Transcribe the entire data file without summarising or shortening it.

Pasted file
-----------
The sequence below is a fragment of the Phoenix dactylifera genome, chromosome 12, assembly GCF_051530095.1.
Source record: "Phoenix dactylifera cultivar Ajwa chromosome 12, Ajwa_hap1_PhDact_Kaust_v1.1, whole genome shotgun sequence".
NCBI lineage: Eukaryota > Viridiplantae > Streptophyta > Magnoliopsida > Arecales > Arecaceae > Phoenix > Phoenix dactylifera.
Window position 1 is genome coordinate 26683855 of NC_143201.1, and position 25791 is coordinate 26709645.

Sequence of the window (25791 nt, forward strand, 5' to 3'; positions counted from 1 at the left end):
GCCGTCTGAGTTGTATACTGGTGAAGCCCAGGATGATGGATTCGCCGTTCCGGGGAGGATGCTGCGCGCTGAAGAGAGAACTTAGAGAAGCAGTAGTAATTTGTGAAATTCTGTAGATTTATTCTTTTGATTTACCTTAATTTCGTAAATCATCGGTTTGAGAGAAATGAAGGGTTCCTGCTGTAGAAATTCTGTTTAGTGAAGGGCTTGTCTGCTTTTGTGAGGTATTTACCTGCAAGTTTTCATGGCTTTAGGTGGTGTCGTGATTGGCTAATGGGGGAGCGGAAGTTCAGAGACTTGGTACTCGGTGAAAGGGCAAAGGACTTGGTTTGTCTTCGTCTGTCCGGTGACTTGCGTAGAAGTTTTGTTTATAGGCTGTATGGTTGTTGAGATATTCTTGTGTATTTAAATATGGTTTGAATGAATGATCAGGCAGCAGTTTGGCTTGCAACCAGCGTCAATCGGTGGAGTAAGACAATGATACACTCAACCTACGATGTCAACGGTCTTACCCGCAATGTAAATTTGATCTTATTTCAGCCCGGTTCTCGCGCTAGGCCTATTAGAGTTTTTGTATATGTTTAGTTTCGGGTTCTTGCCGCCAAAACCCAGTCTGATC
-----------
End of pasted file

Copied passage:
The sequence below is a fragment of the Phoenix dactylifera genome, chromosome 12, assembly GCF_051530095.1.
Source record: "Phoenix dactylifera cultivar Ajwa chromosome 12, Ajwa_hap1_PhDact_Kaust_v1.1, whole genome shotgun sequence".
NCBI lineage: Eukaryota > Viridiplantae > Streptophyta > Magnoliopsida > Arecales > Arecaceae > Phoenix > Phoenix dactylifera.
Window position 1 is genome coordinate 26683855 of NC_143201.1, and position 25791 is coordinate 26709645.

Sequence of the window (25791 nt, forward strand, 5' to 3'; positions counted from 1 at the left end):
GCCGTCTGAGTTGTATACTGGTGAAGCCCAGGATGATGGATTCGCCGTTCCGGGGAGGATGCTGCGCGCTGAAGAGAGAACTTAGAGAAGCAGTAGTAATTTGTGAAATTCTGTAGATTTATTCTTTTGATTTACCTTAATTTCGTAAATCATCGGTTTGAGAGAAATGAAGGGTTCCTGCTGTAGAAATTCTGTTTAGTGAAGGGCTTGTCTGCTTTTGTGAGGTATTTACCTGCAAGTTTTCATGGCTTTAGGTGGTGTCGTGATTGGCTAATGGGGGAGCGGAAGTTCAGAGACTTGGTACTCGGTGAAAGGGCAAAGGACTTGGTTTGTCTTCGTCTGTCCGGTGACTTGCGTAGAAGTTTTGTTTATAGGCTGTATGGTTGTTGAGATATTCTTGTGTATTTAAATATGGTTTGAATGAATGATCAGGCAGCAGTTTGGCTTGCAACCAGCGTCAATCGGTGGAGTAAGACAATGATACACTCAACCTACGATGTCAACGGTCTTACCCGCAATGTAAATTTGATCTTATTTCAGCCCGGTTCTCGCGCTAGGCCTATTAGAGTTTTTGTATATGTTTAGTTTCGGGTTCTTGCCGCCAAAACCCAGTCTGATC